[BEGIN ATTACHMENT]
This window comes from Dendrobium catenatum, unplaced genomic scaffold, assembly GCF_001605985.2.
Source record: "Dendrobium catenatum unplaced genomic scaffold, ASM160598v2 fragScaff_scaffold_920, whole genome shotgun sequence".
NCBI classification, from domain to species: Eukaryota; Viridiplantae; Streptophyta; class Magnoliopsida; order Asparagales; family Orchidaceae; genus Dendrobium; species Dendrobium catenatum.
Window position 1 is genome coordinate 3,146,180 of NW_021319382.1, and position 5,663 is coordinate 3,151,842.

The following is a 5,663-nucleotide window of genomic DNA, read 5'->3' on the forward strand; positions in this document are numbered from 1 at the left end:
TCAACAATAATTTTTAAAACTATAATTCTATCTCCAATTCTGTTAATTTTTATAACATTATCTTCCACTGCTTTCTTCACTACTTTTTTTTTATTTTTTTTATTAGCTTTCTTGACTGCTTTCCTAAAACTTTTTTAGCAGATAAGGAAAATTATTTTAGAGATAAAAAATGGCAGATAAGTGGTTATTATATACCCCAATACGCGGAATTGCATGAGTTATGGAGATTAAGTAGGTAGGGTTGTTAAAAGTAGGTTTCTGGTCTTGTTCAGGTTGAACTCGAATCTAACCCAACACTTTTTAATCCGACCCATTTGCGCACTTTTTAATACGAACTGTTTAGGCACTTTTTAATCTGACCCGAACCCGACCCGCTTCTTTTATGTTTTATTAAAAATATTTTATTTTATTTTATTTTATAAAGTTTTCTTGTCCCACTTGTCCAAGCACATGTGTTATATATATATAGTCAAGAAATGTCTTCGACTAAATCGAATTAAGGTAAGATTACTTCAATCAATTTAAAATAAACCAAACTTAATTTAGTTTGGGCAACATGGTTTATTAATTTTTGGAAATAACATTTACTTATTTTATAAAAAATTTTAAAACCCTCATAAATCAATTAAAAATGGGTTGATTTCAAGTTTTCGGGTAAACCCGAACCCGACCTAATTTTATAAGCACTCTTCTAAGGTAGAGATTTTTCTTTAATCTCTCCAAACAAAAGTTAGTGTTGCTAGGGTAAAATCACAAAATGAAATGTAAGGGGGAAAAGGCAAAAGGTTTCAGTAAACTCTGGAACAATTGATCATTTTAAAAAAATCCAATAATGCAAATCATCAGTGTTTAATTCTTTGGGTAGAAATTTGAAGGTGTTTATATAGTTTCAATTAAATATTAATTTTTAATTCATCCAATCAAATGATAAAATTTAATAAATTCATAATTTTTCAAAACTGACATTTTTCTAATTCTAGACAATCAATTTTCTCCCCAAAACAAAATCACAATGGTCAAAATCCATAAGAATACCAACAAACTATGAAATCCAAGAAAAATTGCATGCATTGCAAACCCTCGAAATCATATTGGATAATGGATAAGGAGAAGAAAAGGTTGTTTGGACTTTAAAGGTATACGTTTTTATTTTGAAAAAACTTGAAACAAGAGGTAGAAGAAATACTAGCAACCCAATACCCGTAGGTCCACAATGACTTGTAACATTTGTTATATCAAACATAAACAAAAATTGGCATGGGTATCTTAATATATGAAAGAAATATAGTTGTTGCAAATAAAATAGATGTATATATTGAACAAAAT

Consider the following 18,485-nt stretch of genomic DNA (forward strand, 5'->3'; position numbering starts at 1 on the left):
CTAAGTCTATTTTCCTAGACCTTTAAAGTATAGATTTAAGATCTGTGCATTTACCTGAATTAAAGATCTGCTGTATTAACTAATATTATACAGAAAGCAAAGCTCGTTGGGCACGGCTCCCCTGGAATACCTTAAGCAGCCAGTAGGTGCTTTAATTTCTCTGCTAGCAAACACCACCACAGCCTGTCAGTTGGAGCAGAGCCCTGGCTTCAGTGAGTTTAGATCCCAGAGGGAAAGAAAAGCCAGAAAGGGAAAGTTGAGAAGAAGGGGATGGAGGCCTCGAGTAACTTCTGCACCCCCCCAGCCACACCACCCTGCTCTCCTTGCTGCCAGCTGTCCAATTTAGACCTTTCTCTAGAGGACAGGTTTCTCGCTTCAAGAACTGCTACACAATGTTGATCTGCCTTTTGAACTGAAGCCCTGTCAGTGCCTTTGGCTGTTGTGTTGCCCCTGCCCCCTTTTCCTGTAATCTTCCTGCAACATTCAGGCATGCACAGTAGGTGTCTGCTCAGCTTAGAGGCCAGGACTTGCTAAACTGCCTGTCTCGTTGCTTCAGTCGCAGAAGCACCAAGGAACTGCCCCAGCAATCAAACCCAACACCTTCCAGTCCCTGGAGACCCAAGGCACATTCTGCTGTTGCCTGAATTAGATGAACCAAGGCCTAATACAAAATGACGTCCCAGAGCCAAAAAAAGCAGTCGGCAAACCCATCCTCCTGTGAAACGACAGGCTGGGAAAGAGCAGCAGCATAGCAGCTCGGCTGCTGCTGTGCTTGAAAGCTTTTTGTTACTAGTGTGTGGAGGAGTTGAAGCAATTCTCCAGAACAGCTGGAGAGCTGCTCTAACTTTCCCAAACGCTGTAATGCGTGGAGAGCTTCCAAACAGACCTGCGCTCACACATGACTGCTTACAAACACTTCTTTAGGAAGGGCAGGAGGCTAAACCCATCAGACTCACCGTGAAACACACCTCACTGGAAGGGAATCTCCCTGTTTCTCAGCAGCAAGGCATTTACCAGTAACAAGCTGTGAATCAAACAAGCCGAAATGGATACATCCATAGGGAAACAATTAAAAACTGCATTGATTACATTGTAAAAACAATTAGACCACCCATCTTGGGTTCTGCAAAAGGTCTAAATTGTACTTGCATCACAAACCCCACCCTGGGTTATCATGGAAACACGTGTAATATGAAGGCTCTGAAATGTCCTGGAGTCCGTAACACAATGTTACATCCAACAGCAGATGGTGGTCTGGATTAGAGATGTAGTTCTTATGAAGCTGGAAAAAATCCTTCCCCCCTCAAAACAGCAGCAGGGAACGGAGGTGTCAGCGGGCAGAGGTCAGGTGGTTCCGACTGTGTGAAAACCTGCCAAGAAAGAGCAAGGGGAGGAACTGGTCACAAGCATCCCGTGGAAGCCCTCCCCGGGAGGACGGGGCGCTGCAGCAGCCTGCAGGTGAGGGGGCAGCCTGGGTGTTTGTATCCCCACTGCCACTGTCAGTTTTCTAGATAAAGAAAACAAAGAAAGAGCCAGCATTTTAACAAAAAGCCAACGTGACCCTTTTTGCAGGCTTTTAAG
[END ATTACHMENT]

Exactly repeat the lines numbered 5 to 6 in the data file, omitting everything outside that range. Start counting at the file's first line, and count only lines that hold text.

The following is a 5,663-nucleotide window of genomic DNA, read 5'->3' on the forward strand; positions in this document are numbered from 1 at the left end:
TCAACAATAATTTTTAAAACTATAATTCTATCTCCAATTCTGTTAATTTTTATAACATTATCTTCCACTGCTTTCTTCACTACTTTTTTTTTATTTTTTTTATTAGCTTTCTTGACTGCTTTCCTAAAACTTTTTTAGCAGATAAGGAAAATTATTTTAGAGATAAAAAATGGCAGATAAGTGGTTATTATATACCCCAATACGCGGAATTGCATGAGTTATGGAGATTAAGTAGGTAGGGTTGTTAAAAGTAGGTTTCTGGTCTTGTTCAGGTTGAACTCGAATCTAACCCAACACTTTTTAATCCGACCCATTTGCGCACTTTTTAATACGAACTGTTTAGGCACTTTTTAATCTGACCCGAACCCGACCCGCTTCTTTTATGTTTTATTAAAAATATTTTATTTTATTTTATTTTATAAAGTTTTCTTGTCCCACTTGTCCAAGCACATGTGTTATATATATATAGTCAAGAAATGTCTTCGACTAAATCGAATTAAGGTAAGATTACTTCAATCAATTTAAAATAAACCAAACTTAATTTAGTTTGGGCAACATGGTTTATTAATTTTTGGAAATAACATTTACTTATTTTATAAAAAATTTTAAAACCCTCATAAATCAATTAAAAATGGGTTGATTTCAAGTTTTCGGGTAAACCCGAACCCGACCTAATTTTATAAGCACTCTTCTAAGGTAGAGATTTTTCTTTAATCTCTCCAAACAAAAGTTAGTGTTGCTAGGGTAAAATCACAAAATGAAATGTAAGGGGGAAAAGGCAAAAGGTTTCAGTAAACTCTGGAACAATTGATCATTTTAAAAAAATCCAATAATGCAAATCATCAGTGTTTAATTCTTTGGGTAGAAATTTGAAGGTGTTTATATAGTTTCAATTAAATATTAATTTTTAATTCATCCAATCAAATGATAAAATTTAATAAATTCATAATTTTTCAAAACTGACATTTTTCTAATTCTAGACAATCAATTTTCTCCCCAAAACAAAATCACAATGGTCAAAATCCATAAGAATACCAACAAACTATGAAATCCAAGAAAAATTGCATGCATTGCAAACCCTCGAAATCATATTGGATAATGGATAAGGAGAAGAAAAGGTTGTTTGGACTTTAAAGGTATACGTTTTTATTTTGAAAAAACTTGAAACAAGAGGTAGAAGAAATACTAGCAACCCAATACCCGTAGGTCCACAATGACTTGTAACATTTGTTATATCAAACATAAACAAAAATTGGCATGGGTATCTTAATATATGAAAGAAATATAGTTGTTGCAAATAAAATAGATGTATATATTGAACAAAAT